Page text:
If, however, a Mealy state machine is desired, two of the non-volatile memories, for example, the non-volatile memories 302 a and 302 b can be programmed to be a next state logic (e.g., the next state logic 202) and an output logic (e.g., the output logic 212), respectively. The multiplexer 306 can then be switched so that the both the state from the state registers 312 a and the input from the inputs 314 are inputted to the non-volatile memory 302 b. The output select array 318 can then be configured to receive the output from the non-volatile memory 302 b over a connection 322. In this way a Mealy state machine can be realized.

Likewise, a Mealy state machine can be configured using the non-volatile memories 302 c and 302 d along with the multiplexer 308. Further a combination of two Moore state machines and a Mealy state machine may also be configured using the architecture 300. It is understood however, that the architecture 300 is given as an example only, and that various other architectures can be envisioned within the bounds of various embodiments. For example, any number of non-volatile memories, multiplexers, and registers may be realized depending on the scale of a specific application.

FIG. 4 illustrates a select array controlled by a configuration memory according to an embodiment. A select array may determine how an input or an output signal is to be used. For example, a signal may be inverted before it is input or output. The select array 400 may be one of the select arrays 316 or 318 described above, or may be a combination input/output select array. A select array can be used to route multiple input/output (I/O) signals to and from other elements of configurable state machine architecture such as the architecture 300.

An input/output (I/O) signal 402 either originates from the architecture 300 (e.g., as one of the outputs 320) or is directed into the architecture 300 (e.g., as one of the inputs 314). The I/O signal 402 may therefore either be an input or an output depending on the current operation of the architecture 300. If the I/O signal 402 is currently an output signal, the select array 400 receives an output source 404 from one of the state registers 312 a-312 d or one of the non-volatile memories 302 b or 302 d, depending on the current configuration of the architecture 300. If the I/O signal 402 is currently an input signal, the select array 400 is directing an input source 406 to one of the non-volatile memories 302 a or 302 c or into one of the multiplexers 306 or 308.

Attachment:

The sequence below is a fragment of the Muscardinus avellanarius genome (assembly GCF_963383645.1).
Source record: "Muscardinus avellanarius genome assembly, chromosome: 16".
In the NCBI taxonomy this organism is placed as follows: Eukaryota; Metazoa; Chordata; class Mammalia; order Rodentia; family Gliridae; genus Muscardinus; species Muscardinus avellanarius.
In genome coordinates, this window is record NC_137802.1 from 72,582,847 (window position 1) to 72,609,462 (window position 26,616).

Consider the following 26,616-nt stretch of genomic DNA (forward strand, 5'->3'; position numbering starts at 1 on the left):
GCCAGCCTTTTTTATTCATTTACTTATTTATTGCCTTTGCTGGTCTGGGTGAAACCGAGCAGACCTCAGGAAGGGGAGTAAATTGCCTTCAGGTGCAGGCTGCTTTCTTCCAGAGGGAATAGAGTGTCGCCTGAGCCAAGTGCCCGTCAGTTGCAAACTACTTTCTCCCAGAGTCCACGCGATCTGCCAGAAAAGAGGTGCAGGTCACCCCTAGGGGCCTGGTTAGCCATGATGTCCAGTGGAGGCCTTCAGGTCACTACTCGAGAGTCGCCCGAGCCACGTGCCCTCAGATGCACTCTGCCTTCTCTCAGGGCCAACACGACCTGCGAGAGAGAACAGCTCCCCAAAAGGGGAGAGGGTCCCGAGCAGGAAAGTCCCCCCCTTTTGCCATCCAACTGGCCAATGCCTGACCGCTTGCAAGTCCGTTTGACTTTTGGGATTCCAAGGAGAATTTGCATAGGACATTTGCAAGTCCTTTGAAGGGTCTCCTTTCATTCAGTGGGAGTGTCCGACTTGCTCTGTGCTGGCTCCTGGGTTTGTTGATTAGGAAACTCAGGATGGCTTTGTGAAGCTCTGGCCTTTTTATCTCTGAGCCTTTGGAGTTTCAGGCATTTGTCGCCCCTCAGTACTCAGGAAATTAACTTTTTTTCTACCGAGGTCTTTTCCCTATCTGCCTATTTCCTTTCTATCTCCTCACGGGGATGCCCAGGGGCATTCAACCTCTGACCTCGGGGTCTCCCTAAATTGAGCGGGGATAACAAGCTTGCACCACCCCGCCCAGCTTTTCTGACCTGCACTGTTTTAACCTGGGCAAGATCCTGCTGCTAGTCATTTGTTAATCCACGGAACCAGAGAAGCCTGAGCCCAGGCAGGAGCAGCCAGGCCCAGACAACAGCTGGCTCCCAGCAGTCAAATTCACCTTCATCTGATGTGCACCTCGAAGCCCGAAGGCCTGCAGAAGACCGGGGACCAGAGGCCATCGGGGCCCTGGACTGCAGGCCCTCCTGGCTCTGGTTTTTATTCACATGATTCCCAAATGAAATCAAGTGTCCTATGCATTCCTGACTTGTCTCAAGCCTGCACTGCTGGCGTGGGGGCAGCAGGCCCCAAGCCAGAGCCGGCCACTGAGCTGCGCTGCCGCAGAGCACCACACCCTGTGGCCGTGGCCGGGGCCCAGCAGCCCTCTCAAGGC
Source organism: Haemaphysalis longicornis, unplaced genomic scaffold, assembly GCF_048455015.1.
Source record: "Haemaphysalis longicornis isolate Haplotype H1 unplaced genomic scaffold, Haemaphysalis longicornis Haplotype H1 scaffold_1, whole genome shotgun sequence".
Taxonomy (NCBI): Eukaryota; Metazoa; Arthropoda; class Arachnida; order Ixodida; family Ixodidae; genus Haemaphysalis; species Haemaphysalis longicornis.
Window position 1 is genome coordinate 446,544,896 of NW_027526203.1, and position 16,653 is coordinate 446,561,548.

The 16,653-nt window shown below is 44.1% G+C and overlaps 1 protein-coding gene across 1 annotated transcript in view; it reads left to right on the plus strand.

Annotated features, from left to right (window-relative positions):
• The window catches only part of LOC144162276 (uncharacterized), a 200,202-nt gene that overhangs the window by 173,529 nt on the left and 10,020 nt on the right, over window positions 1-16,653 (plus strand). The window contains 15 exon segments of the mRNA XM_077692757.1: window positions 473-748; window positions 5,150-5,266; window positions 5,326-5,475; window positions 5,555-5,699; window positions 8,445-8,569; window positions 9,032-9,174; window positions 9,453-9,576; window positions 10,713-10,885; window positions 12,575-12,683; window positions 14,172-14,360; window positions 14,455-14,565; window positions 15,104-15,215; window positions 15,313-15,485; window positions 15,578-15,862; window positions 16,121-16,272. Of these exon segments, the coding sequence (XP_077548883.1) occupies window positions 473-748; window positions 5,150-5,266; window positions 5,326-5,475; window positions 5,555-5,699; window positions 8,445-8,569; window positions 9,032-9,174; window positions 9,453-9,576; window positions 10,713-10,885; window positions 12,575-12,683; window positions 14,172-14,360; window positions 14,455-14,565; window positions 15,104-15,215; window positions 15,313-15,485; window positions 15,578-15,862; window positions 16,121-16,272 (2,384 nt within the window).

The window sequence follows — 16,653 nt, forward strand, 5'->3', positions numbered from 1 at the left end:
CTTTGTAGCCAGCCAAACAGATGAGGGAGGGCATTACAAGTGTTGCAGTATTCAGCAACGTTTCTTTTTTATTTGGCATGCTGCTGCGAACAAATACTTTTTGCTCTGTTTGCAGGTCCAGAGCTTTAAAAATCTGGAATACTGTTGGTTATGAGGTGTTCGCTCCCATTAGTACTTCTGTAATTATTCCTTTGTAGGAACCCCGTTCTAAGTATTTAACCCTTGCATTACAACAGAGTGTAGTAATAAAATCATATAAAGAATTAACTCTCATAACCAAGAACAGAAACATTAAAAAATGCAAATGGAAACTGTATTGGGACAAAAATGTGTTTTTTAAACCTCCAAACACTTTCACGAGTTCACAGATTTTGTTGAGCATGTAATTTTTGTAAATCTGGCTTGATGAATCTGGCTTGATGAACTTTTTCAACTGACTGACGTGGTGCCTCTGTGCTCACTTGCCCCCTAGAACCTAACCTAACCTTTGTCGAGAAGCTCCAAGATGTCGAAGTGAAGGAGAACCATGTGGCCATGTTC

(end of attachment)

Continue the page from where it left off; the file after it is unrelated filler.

If the I/O signal 402 is an input signal to the architecture 300, the signal is initially held in a buffer 408. From there, a configuration device such as the configuration memory 410 (e.g., the configuration memory 304) can select whether the polarity of the signal should be positive or negative. If the polarity is positive, the configuration memory 410 switches a multiplexer 412 using a polarity select line 414 to input an unmodified input signal from the line 416. If the polarity is negative, the multiplexer 412 is switched to receive the input signal through an inverter 416. The switched input of the multiplexer 406 is then the input source sent to various components of the architecture 300.

If the I/O signal 402 is an output signal from the architecture 300, the configuration memory 410 first uses the polarity select line 414 to determine whether output signal is inverted or not. If the output signal is to be inverted, the configuration memory 410 switches a multiplexer 420 so that the output signal is routed through an inverter 422. If the output signal is not to be inverted, the multiplexer 420 is switched so that the output signal travels along a line 424. The output signal then is held in a buffer 426 before it becomes the I/O signal 402.

Vertically Configured Memories

FIGS. 5A through 5D depict various vertical memory configurations according to various embodiments. According to an embodiment, the memory technology described above may be configured so that an IC or ASIC including memory of the memory technology and other semiconductor devices may be arranged into multiple vertically configured planes.

An IC may be configured so that logic comprising transistors and other semiconductor devices, such as the logic used to access the memory (i.e., the memory logic), multiplexers, inverters, buffers, and other devices are formed on a semiconductor substrate (e.g., a silicon Si wafer) located in a base (or bottom) logic plane. The memory may then be formed above the logic plane (e.g., on top of the logic plane) in one or more vertically configured planes. Using these vertical configurations significantly reduces the footprint of ICs created with this memory technology. FIGS. 5A through 5D are examples of various configurations that may be implemented with the state machines described above in reference to FIGS. 1A, 1B, 2, 3, and 4.